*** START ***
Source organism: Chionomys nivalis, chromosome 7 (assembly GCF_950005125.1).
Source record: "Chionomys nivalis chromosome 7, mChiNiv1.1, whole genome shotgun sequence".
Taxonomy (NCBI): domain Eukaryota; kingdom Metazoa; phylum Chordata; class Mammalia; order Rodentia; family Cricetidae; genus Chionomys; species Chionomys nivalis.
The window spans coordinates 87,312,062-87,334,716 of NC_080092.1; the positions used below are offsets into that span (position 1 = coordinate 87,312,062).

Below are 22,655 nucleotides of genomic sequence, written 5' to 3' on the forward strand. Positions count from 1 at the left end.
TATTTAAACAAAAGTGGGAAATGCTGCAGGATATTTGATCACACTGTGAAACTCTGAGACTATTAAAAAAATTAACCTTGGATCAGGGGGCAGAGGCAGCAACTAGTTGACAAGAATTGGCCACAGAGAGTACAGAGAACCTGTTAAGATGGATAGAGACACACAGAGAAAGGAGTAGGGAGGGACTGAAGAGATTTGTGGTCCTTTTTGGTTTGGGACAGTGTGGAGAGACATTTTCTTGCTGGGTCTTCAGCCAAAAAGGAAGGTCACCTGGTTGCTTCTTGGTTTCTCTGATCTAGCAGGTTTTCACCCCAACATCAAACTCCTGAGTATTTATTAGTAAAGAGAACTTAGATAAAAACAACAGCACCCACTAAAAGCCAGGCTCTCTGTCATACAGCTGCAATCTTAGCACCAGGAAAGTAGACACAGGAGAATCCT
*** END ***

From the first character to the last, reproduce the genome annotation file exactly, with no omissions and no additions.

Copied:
Source organism: Chionomys nivalis, chromosome 7 (assembly GCF_950005125.1).
Source record: "Chionomys nivalis chromosome 7, mChiNiv1.1, whole genome shotgun sequence".
Taxonomy (NCBI): domain Eukaryota; kingdom Metazoa; phylum Chordata; class Mammalia; order Rodentia; family Cricetidae; genus Chionomys; species Chionomys nivalis.
The window spans coordinates 87,312,062-87,334,716 of NC_080092.1; the positions used below are offsets into that span (position 1 = coordinate 87,312,062).

Below are 22,655 nucleotides of genomic sequence, written 5' to 3' on the forward strand. Positions count from 1 at the left end.
TATTTAAACAAAAGTGGGAAATGCTGCAGGATATTTGATCACACTGTGAAACTCTGAGACTATTAAAAAAATTAACCTTGGATCAGGGGGCAGAGGCAGCAACTAGTTGACAAGAATTGGCCACAGAGAGTACAGAGAACCTGTTAAGATGGATAGAGACACACAGAGAAAGGAGTAGGGAGGGACTGAAGAGATTTGTGGTCCTTTTTGGTTTGGGACAGTGTGGAGAGACATTTTCTTGCTGGGTCTTCAGCCAAAAAGGAAGGTCACCTGGTTGCTTCTTGGTTTCTCTGATCTAGCAGGTTTTCACCCCAACATCAAACTCCTGAGTATTTATTAGTAAAGAGAACTTAGATAAAAACAACAGCACCCACTAAAAGCCAGGCTCTCTGTCATACAGCTGCAATCTTAGCACCAGGAAAGTAGACACAGGAGAATCCT